The 1751 Blandford Fire

Blandford Forum was a major market town in the eastern part of Dorset during the later medieval period. The main reason for its development was that the main roads from Salisbury to Dorchester and from Poole to Shaftesbury met there to cross the River Stour.


The growing significance of the town was recognised in 1605 when it was formally incorporated as a borough with its own portreeve (or mayor) and burgesses. The town was one of the polling places for county elections and was also home to the Bishop of Bristol's registry for the archdeaconry of Dorset until the county was transferred to the diocese of Salisbury in 1836.

In 1713 and again in 1731, the town was destroyed by fire. The first blaze decimated much of the eastern part of the town. The second and more serious destroyed virtually everything that had survived the first fire so that the only buildings remaining today that predate these two catastrophes are the Old House c.1660 in The Close, and the Ryves Almshouses c.1682 in Salisbury Street.


After the fire of 1731 the town was rebuilt according to the earlier street pattern except that the central part of the market place was left as open space. Today Blandford Forum is one of the best preserved Georgian market towns in England. The majority of the buildings in the centre of the town date from the period 1735-1760.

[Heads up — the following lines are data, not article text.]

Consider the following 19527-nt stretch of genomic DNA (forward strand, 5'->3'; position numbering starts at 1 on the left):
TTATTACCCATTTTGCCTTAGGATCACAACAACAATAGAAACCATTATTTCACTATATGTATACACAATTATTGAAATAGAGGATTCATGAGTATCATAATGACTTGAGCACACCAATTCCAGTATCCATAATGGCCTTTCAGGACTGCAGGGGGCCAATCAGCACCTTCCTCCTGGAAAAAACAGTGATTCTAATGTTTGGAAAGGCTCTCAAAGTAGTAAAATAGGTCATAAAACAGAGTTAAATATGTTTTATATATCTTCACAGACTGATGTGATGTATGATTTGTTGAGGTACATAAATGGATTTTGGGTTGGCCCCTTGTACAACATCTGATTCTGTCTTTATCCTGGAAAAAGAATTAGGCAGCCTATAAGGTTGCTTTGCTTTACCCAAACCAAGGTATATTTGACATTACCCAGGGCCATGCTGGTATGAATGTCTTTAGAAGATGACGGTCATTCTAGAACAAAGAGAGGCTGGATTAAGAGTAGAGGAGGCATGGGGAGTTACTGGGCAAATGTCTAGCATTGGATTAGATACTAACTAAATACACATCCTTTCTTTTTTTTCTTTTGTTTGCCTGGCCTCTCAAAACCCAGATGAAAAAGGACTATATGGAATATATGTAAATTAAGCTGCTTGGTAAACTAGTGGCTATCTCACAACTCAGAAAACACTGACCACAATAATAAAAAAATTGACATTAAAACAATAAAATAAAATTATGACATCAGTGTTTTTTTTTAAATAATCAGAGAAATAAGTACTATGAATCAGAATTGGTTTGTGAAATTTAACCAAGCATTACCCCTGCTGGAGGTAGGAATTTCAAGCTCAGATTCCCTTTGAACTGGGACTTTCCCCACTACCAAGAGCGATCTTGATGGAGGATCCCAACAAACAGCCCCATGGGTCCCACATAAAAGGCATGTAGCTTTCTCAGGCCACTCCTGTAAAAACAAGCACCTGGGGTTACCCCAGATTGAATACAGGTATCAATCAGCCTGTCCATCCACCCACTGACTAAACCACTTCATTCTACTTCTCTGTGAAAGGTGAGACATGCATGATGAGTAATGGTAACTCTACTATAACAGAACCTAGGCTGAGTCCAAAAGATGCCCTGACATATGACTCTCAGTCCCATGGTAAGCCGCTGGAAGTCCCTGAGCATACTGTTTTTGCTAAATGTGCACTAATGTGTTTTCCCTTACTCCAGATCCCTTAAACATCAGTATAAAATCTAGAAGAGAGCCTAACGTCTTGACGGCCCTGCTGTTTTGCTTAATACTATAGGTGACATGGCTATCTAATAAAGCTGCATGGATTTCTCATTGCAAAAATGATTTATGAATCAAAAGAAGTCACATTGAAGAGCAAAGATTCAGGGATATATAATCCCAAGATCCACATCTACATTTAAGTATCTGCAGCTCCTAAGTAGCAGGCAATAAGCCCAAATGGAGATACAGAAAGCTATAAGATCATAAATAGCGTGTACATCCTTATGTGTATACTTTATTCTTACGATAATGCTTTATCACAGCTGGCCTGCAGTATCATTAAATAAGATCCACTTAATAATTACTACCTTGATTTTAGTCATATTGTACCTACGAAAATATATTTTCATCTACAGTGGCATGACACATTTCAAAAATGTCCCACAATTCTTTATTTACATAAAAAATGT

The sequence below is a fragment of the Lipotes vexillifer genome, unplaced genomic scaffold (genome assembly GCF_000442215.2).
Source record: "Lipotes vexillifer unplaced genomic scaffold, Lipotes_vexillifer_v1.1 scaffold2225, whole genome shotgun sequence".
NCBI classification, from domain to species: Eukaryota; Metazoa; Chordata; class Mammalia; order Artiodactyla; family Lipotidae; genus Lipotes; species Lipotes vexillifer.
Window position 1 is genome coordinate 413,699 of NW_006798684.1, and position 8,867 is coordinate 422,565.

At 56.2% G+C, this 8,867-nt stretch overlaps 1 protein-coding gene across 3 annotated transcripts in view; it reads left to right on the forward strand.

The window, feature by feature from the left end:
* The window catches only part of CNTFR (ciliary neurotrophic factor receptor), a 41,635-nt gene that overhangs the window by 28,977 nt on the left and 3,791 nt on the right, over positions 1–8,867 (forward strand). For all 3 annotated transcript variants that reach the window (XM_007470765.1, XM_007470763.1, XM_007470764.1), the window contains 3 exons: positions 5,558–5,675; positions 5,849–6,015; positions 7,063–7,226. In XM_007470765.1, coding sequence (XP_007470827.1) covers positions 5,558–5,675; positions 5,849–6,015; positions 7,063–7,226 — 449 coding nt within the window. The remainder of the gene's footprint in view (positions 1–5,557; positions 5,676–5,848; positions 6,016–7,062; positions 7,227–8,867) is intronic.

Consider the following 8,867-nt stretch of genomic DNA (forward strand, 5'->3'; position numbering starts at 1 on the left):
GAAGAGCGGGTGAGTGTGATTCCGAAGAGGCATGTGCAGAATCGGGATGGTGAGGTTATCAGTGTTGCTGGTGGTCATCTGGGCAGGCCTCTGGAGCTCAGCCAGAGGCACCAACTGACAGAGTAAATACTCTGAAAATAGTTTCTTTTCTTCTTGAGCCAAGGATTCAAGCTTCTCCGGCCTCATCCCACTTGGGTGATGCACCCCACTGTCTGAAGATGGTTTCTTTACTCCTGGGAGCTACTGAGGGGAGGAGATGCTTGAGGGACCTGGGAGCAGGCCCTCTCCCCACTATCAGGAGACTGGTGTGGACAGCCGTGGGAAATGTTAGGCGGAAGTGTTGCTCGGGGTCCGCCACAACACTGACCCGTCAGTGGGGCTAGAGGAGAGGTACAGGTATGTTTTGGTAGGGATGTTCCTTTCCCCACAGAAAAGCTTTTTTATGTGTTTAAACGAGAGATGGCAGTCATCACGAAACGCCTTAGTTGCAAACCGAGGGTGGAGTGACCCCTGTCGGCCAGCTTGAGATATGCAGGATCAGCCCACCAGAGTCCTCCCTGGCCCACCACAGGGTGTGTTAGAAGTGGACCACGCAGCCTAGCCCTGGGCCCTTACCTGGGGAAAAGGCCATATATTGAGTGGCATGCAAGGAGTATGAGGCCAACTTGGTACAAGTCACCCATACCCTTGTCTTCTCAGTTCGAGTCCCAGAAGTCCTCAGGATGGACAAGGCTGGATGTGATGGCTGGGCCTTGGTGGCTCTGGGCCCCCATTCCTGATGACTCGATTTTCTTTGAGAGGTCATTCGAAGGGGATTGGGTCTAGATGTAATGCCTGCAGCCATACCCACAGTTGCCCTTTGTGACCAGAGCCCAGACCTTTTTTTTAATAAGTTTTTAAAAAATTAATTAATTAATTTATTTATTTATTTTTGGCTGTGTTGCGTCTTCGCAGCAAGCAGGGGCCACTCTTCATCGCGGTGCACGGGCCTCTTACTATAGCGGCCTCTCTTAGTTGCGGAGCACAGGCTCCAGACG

The Bastard brothers, John and William, local architects, entrepreneurs and politicians, were responsible for the rebuilding programme. The completion of the programme was commemorated by the erection of the Fire Monument. Designed and paid for by John Bastard and located on the eastern side of the market place in 1760, it stands "in grateful Acknowledgement if the Divine Mercy, that has raised this Town, like a phoenix from it's ashes, to its present beautiful and flourishing State."


The commercial prosperity of the town was greatly enhanced by the deliberate destruction of the neighbouring market town of Milton Abbas between 1771 and 1790 by the Earl of Dorchester, who replaced it with a more modest model village. Blandford Forum grew steadily in the nineteenth century with the development of housing, and later after the arrival of the railway.

The Almshouses which date from 1682 are one of the few buildings (along with 'The Old House' that survived the fire. What was then a calamity is generally regarded by the current inhabitants as a blessing – and is commemorated by the following inscription to be found carved into the paving stones outside the Town Hall:


Recipe for regeneration:

take one careless

tallow chandler and

two ingenious Bastards.


Newman and Pevsner say that the centre of the Dorset town of Blandford Forum "forms one of the most satisfying Georgian ensembles anywhere in England". That this is so is the result of a great Tragedy, the destruction of much of the town centre's by fire in 1731.  Pictured below is the Blandford Forum Fire Monument, erected by John Bastard in 1760



blandford50 fire monument